When asked why no federal agent ever questioned Klan leader and Elohim City fellow traveler Dennis Mahon, whom Howe reported threatened to blow up a federal building in Oklahoma, Bob Ricks, FBI spokesman at Waco and Special Agent in Charge of the OKC Field Office when Murrah was attacked, responded: “I don’t know.”

FBI Special Agent Danny Coulson personally guarded Timothy McVeigh as he was helicoptered to the El Reno Federal Penitentiary following his arrest. Coulson seethed that prosecutors dropping their Elohim City investigation, when other Bureau agents had evidence of McVeigh’s involvement there, was either bureaucratic cowardice or incompetence.

“I Hope…”

The final witness of Howe’s trial was her white-haired father, Robert Howe. Choking back tears, he read aloud a heretofore-sealed letter, printed below, written years before by his daughter and never seen by anyone but her. The ATF asked her to write it to her family, should she die or have to go into the witness protection program.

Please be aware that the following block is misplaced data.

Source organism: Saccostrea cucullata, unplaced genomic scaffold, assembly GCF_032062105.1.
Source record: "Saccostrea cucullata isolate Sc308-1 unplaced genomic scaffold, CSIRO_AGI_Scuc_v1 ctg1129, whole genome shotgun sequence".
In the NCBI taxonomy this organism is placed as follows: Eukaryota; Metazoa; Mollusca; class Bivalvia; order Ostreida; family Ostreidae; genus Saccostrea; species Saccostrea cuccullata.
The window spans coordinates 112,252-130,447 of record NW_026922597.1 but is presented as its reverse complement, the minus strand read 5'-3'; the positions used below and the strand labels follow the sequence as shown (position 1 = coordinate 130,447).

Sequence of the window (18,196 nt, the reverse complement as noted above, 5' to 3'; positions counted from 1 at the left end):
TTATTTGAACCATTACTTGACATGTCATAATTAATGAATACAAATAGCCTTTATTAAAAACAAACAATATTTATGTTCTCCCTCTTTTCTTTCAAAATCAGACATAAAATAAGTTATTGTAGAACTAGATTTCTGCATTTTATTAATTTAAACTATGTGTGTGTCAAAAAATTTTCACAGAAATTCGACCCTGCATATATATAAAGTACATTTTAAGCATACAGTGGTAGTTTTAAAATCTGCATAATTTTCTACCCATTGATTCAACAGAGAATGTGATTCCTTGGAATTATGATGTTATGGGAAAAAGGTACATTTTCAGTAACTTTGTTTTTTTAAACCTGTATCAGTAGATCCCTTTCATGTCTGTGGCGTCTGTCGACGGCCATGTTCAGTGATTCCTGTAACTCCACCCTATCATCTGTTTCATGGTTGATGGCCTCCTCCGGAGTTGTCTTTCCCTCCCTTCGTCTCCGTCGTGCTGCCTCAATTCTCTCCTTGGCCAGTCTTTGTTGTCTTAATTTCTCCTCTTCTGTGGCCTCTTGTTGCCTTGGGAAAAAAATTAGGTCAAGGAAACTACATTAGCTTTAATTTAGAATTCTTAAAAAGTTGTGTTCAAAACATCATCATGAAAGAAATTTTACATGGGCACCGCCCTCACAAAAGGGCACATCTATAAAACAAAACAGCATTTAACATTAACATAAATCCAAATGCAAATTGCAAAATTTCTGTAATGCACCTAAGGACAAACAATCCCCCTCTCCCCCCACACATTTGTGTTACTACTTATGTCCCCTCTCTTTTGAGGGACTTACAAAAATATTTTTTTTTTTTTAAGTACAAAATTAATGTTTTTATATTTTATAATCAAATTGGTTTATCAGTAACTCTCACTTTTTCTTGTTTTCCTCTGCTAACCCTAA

“Well, I guess by now you may have figured out what happened. Maybe someone’s come to see you to explain, maybe you’ve seen it on the news or in the paper. Carol Elizabeth Howe no longer exists.

“I don’t like America as she is today, but I don’t think she is past saving. And if there is something I can do to help this country realize a glimmer of her potential greatness, then I must do it. These people intend to start a war here within the next few years. They have the power, means, and support to do it. This war would especially devastate America. These organizations must be (disassembled) one by one….

“Mom, you asked me what I’ve done to help anyone else. I guess you were right. I’ve never done anything for anyone else. Now with my actions and with my testimony I am helping every American man, woman, and child. I am helping to avert a war.

“You see, I’ve always been an idealist, never a realist. I’ve seen now that I can make a small contribution to my fellow man in the great scheme of things….I…will live a sacrifice every day for the rest of my life. But I have chosen this path with my eyes wide open and know it is the right one.

“Family, you have done a great job of educating me and preparing me for life. The ATF will now finish where we left off; they will teach me to be responsible, to make good decisions and to take care of myself….I hope you continue to love me and perhaps respect me and be proud of me.”


The above article is a bonus to the fascinating historical content found within our book

Oklahomans Vol 2 :

Statehood - 2020s

which can be purchased HERE.

View the inspiring 2-minute preview video HERE.